Kale is another of those vegetables that is not regarded as being glamorous, but when cooked properly is as delicious and stylish as anything. Its more stylish cousins, such as the ragged-leaved and purple-tinged Red Russian or the long, dark and plume-like-leaved Nero di Toscano, otherwise known as Black Tuscany or Cavolo Nero, can also be cooked in the manner suggested here. Any of the kales are great in soups and broths, in purées, folded through mashed potatoes, in gratins, as a topping for grilled bread, as a simple accompanying vegetable to poultry, meat and fish and so on. Tiny pinched pieces of the raw kales can also be added to the winter green salad bowl.


  • 3 litres water
  • 2 tsp salt
  • 500g kale with stalks removed to yield about 350g kale leaves
  • 5 tblsp olive oil
  • ½ lemon, optional
  • Salt and freshly ground black pepper


  • The key to the success of any kale recipe is to cook it really well until it is quite tender. It takes quite a bit of cooking to get it to this soft and comforting stage, so be a little patient and hopefully you will be amazed by its versatility and deliciousness.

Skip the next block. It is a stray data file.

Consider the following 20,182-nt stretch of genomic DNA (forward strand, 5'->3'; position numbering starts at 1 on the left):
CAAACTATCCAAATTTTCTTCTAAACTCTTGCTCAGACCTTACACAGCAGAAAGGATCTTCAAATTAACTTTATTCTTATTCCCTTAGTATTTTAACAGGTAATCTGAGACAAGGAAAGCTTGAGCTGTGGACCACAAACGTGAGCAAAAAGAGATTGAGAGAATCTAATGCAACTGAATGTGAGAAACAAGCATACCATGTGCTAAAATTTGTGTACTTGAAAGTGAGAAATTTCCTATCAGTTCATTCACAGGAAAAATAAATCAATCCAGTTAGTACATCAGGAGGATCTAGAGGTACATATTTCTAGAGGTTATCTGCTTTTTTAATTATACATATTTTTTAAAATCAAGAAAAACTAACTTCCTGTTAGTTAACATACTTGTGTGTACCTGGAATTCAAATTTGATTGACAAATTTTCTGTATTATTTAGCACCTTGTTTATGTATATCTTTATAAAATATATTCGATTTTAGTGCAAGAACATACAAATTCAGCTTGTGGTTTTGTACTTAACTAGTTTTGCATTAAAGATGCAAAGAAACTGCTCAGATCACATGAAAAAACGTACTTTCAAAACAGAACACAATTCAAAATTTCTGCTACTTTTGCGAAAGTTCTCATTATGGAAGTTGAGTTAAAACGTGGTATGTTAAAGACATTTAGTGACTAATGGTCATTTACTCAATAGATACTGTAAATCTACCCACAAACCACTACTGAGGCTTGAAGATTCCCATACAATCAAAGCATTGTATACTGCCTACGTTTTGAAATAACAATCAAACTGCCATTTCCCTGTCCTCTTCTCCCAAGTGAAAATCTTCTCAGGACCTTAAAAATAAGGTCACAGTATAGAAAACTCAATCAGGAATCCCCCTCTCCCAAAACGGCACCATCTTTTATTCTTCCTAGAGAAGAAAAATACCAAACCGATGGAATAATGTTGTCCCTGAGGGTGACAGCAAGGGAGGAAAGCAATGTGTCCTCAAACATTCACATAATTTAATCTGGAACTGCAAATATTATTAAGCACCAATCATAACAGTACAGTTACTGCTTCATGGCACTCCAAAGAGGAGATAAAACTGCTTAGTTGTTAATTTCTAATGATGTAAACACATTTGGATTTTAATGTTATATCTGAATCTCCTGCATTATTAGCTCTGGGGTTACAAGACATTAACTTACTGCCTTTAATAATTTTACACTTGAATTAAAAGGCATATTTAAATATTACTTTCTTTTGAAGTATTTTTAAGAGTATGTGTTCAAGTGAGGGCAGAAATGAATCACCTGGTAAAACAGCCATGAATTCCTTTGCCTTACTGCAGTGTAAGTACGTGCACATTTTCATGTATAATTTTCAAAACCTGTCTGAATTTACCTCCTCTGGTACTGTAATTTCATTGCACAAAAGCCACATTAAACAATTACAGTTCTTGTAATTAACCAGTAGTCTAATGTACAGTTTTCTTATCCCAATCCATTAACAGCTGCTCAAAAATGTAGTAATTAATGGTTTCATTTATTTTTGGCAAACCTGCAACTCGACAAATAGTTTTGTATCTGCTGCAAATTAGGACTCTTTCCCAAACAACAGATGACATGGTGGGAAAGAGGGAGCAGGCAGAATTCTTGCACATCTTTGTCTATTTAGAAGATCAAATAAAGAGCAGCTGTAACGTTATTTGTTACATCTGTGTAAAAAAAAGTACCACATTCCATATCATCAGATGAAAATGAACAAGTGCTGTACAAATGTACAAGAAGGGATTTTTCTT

• Bring the water to a boil in a large wide saucepan. Add the salt. Add the kale leaves and cook uncovered at a good simmer for about 8 minutes. Taste a small piece of the kale to ensure it is really tender.
  • Drain the kale and allow to sit in a sieve or colander to lose as much of the cooking water as possible. Press it gently with your fingers to encourage a little more of the water to be expelled, but don't manhandle it as it will become compacted and less pleasant to eat.
  • Season with a few twists of black pepper and drizzle with olive oil and a little lemon juice if using and serve as soon as possible.